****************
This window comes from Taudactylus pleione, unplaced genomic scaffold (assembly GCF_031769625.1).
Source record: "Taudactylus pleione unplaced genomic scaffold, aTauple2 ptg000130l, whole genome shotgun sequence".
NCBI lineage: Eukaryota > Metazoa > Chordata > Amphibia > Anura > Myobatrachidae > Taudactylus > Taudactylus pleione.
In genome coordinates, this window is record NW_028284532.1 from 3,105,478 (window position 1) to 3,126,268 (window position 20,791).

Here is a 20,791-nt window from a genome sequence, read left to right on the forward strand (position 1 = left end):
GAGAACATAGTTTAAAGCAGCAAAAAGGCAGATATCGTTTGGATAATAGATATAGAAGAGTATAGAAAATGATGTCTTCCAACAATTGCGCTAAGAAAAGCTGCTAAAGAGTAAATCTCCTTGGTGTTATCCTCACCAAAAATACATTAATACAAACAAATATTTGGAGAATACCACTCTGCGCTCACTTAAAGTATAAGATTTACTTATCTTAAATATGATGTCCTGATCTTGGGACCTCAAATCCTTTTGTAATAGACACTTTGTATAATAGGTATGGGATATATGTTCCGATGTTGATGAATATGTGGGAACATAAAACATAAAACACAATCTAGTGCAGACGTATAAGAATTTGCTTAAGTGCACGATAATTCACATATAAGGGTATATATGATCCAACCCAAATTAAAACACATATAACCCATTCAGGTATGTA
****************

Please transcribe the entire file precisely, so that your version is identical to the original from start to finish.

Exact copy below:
This window comes from Taudactylus pleione, unplaced genomic scaffold (assembly GCF_031769625.1).
Source record: "Taudactylus pleione unplaced genomic scaffold, aTauple2 ptg000130l, whole genome shotgun sequence".
NCBI lineage: Eukaryota > Metazoa > Chordata > Amphibia > Anura > Myobatrachidae > Taudactylus > Taudactylus pleione.
In genome coordinates, this window is record NW_028284532.1 from 3,105,478 (window position 1) to 3,126,268 (window position 20,791).

Here is a 20,791-nt window from a genome sequence, read left to right on the forward strand (position 1 = left end):
GAGAACATAGTTTAAAGCAGCAAAAAGGCAGATATCGTTTGGATAATAGATATAGAAGAGTATAGAAAATGATGTCTTCCAACAATTGCGCTAAGAAAAGCTGCTAAAGAGTAAATCTCCTTGGTGTTATCCTCACCAAAAATACATTAATACAAACAAATATTTGGAGAATACCACTCTGCGCTCACTTAAAGTATAAGATTTACTTATCTTAAATATGATGTCCTGATCTTGGGACCTCAAATCCTTTTGTAATAGACACTTTGTATAATAGGTATGGGATATATGTTCCGATGTTGATGAATATGTGGGAACATAAAACATAAAACACAATCTAGTGCAGACGTATAAGAATTTGCTTAAGTGCACGATAATTCACATATAAGGGTATATATGATCCAACCCAAATTAAAACACATATAACCCATTCAGGTATGTA